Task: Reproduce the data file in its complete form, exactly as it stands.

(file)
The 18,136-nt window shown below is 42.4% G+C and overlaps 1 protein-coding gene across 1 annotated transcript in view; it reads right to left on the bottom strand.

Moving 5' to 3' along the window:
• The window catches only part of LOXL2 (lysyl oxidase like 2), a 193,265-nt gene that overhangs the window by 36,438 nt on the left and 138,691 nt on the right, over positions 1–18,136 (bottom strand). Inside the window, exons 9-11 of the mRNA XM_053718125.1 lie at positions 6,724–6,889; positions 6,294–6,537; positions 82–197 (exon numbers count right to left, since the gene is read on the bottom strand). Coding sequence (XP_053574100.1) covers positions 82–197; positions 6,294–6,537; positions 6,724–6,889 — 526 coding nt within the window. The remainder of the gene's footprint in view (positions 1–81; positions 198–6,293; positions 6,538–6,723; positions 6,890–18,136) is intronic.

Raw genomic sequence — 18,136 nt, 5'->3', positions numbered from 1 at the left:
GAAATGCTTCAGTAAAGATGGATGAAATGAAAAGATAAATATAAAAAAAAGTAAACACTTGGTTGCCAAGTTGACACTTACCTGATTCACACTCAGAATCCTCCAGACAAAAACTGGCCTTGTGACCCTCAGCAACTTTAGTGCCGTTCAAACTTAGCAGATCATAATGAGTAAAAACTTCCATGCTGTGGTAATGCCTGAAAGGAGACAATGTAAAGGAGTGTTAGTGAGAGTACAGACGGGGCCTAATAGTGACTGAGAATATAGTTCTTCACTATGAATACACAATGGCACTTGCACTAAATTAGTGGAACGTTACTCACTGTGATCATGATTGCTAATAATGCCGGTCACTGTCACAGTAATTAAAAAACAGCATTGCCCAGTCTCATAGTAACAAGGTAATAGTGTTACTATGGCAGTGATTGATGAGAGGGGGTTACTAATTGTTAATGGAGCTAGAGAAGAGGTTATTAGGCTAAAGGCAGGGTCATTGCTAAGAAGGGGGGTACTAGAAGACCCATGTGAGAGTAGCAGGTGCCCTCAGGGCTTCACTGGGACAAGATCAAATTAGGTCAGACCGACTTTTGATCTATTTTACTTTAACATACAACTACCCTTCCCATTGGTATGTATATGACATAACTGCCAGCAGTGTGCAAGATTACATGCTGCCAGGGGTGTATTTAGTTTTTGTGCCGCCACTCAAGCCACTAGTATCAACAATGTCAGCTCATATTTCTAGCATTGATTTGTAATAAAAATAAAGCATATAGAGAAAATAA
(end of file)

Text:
The 18,136-nt window shown below is 42.4% G+C and overlaps 1 protein-coding gene across 1 annotated transcript in view; it reads right to left on the bottom strand.

Moving 5' to 3' along the window:
• The window catches only part of LOXL2 (lysyl oxidase like 2), a 193,265-nt gene that overhangs the window by 36,438 nt on the left and 138,691 nt on the right, over positions 1–18,136 (bottom strand). Inside the window, exons 9-11 of the mRNA XM_053718125.1 lie at positions 6,724–6,889; positions 6,294–6,537; positions 82–197 (exon numbers count right to left, since the gene is read on the bottom strand). Coding sequence (XP_053574100.1) covers positions 82–197; positions 6,294–6,537; positions 6,724–6,889 — 526 coding nt within the window. The remainder of the gene's footprint in view (positions 1–81; positions 198–6,293; positions 6,538–6,723; positions 6,890–18,136) is intronic.

Raw genomic sequence — 18,136 nt, 5'->3', positions numbered from 1 at the left:
GAAATGCTTCAGTAAAGATGGATGAAATGAAAAGATAAATATAAAAAAAAGTAAACACTTGGTTGCCAAGTTGACACTTACCTGATTCACACTCAGAATCCTCCAGACAAAAACTGGCCTTGTGACCCTCAGCAACTTTAGTGCCGTTCAAACTTAGCAGATCATAATGAGTAAAAACTTCCATGCTGTGGTAATGCCTGAAAGGAGACAATGTAAAGGAGTGTTAGTGAGAGTACAGACGGGGCCTAATAGTGACTGAGAATATAGTTCTTCACTATGAATACACAATGGCACTTGCACTAAATTAGTGGAACGTTACTCACTGTGATCATGATTGCTAATAATGCCGGTCACTGTCACAGTAATTAAAAAACAGCATTGCCCAGTCTCATAGTAACAAGGTAATAGTGTTACTATGGCAGTGATTGATGAGAGGGGGTTACTAATTGTTAATGGAGCTAGAGAAGAGGTTATTAGGCTAAAGGCAGGGTCATTGCTAAGAAGGGGGGTACTAGAAGACCCATGTGAGAGTAGCAGGTGCCCTCAGGGCTTCACTGGGACAAGATCAAATTAGGTCAGACCGACTTTTGATCTATTTTACTTTAACATACAACTACCCTTCCCATTGGTATGTATATGACATAACTGCCAGCAGTGTGCAAGATTACATGCTGCCAGGGGTGTATTTAGTTTTTGTGCCGCCACTCAAGCCACTAGTATCAACAATGTCAGCTCATATTTCTAGCATTGATTTGTAATAAAAATAAAGCATATAGAGAAAATAA